Precinct Three. — All that part of said ward lying within the following 
described Une : Beginning at the intersection of the boundary Une between 
Boston and Brookline and the centre line of Summit avenue; thence 
by the centre Unes of Summit and Commonwealth avenues, Warren, 
Cambridge, Dustin, and North Beacon streets, and Brighton avenue 
to Commonwealth avenue; thence across Commonwealth avenue to the 
boundary Une between Boston and Brookline; thence by said boundary 
line to the point of beginning — 385 voters. 

Precinct Four. — All that part of said ward lying within the follow- 
ing-described Une: Beginning at the intersection of the centre line of 
North Beacon-street bridge and the ward line in Charles river; thence 
by said ward line through Charles river to its intersection with the centre 
Une of Western-avenue bridge; thence by the centre Une of Western- 
avenue bridge, Western avenUe, Everett and North Beacon streets, and 
North Beacon-street bridge to the point of beginning — 427 voters. 

Precinct Five. — All that part of said ward lying within the follow- 
ing-described Une: Beginning at the intersection of the centre lines of 
Parsons and North Beacon streets; thence by the centre lines of North 
Beacon, Dustin, Cambridge, Sparhawk, Market, Washington, Oakland, 
Faneuil, and Parsons streets to the point of beginning — 376 voters. 



PRECINCTS. 195 

Precinct Six. — All that part of said ward lying within the following- 
described line: Beginning at the intersection of the ward line in Charles 
river and North Beacon-street bridge; thence by the centre lines of North 
Beacon-street bridge, North Beacon, Parsons, Faneuil, Oakland, and 
Washington streets. Chestnut Hill avenue. South street, and Common- 
wealth avenue to the boundary Une between Boston and Newton; thence 
by said boundary Une and the ward line in Charles river to the point 
of beginning — 452 voters. 

Precinct Seven. — All that part of said ward lying within the follow-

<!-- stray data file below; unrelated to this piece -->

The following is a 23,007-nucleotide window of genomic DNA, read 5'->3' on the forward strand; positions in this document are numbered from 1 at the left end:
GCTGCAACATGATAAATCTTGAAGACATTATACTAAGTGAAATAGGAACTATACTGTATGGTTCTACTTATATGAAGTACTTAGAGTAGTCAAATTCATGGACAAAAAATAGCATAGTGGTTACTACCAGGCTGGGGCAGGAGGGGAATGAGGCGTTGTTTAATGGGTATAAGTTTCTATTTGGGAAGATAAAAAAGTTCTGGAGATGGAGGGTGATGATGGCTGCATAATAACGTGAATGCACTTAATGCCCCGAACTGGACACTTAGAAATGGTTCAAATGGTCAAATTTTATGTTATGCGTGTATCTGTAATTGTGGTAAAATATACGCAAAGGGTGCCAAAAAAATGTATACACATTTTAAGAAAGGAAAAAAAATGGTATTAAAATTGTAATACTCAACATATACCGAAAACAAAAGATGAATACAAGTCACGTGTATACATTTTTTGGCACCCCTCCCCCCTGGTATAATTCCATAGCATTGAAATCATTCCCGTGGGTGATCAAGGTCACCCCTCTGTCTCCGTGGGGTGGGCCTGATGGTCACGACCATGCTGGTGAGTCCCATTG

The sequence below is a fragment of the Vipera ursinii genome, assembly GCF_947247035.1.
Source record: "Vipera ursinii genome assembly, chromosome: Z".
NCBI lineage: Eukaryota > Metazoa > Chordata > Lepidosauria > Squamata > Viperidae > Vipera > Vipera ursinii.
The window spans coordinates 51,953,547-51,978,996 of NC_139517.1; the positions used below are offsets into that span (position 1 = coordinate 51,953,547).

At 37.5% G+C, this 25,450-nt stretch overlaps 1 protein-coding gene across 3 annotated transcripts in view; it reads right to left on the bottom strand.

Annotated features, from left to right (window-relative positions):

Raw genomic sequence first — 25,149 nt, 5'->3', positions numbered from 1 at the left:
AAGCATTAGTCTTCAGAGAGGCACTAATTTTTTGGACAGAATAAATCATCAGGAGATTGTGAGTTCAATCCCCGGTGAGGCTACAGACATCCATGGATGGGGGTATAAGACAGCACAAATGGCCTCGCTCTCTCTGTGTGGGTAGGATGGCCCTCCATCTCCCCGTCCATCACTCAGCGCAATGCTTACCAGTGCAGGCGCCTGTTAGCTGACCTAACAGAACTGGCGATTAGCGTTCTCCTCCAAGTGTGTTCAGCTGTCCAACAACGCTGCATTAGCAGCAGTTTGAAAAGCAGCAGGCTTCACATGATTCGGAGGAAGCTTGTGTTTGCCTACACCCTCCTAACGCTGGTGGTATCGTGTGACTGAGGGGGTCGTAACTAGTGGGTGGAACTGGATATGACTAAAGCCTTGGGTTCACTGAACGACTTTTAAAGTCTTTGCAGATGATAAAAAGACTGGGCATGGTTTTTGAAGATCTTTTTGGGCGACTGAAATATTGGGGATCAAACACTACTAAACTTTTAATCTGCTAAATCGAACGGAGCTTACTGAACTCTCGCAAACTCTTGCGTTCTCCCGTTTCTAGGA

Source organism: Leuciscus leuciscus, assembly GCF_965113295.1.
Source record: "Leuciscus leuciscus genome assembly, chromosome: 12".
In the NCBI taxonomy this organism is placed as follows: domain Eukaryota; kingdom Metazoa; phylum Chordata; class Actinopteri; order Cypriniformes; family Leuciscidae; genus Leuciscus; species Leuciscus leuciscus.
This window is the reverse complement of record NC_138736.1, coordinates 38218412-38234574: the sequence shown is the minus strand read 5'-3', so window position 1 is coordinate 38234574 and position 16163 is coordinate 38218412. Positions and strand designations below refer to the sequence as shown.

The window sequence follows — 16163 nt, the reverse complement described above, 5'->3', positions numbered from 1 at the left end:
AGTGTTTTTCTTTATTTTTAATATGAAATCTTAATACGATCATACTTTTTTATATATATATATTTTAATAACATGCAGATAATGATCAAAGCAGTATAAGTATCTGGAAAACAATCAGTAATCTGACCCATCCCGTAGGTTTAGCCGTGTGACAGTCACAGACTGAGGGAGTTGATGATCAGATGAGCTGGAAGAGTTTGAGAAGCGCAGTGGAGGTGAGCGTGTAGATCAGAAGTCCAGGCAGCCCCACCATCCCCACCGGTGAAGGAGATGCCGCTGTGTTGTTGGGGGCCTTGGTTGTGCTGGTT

ing-described line: Beginning at the intersection of the boundary Une 
between Boston and Newton and the centre line of Commonwealth 
avenue; thence by the centre lines of Commonwealth avenue, South 
street. Chestnut Hill avenue. Market, Sparhawk, Cambridge, and Warren 
streets, Commonwealth and Summit avenues to the boundary Une between 
Boston and Brookline; thence by said boundary line and the boimdary 
line between Boston and Newton to the point of beginning — 432 voters. 



RECENT PUBLIC DOCUMENTS RELATING TO BOSTON. 



Amended City Charter. 

An Act Relating to the Administration of the City of Boston and to 
Amend the Charter of the said City. H. of R. Bill No. 1727, 1909, pp. 37. 
Acts and Resolves, 1909, chapter 486. 

See, also, this edition of Municipal Register, pages 18 to 33. 

Building Law. 

An Act Relating to the Construction, Alteration and Maintenance 
of Buildings in the City of Boston. Chapter 550, Acts of 1907. Pub- 
lished by Wilham H. Sayward, Secretary Master Builders' Association, 
166 Devonshire street, Boston. Price, 50 cents. 

Consolidated Statutes. 

All Statutes Relating to the City of Boston, from 1821 to January, 
1908. Codified by Thomas M. Babson, Corporation Counsel. Pp. 631. 
Municipal Printing OflSce, 1908. 

Finance Commission Reports.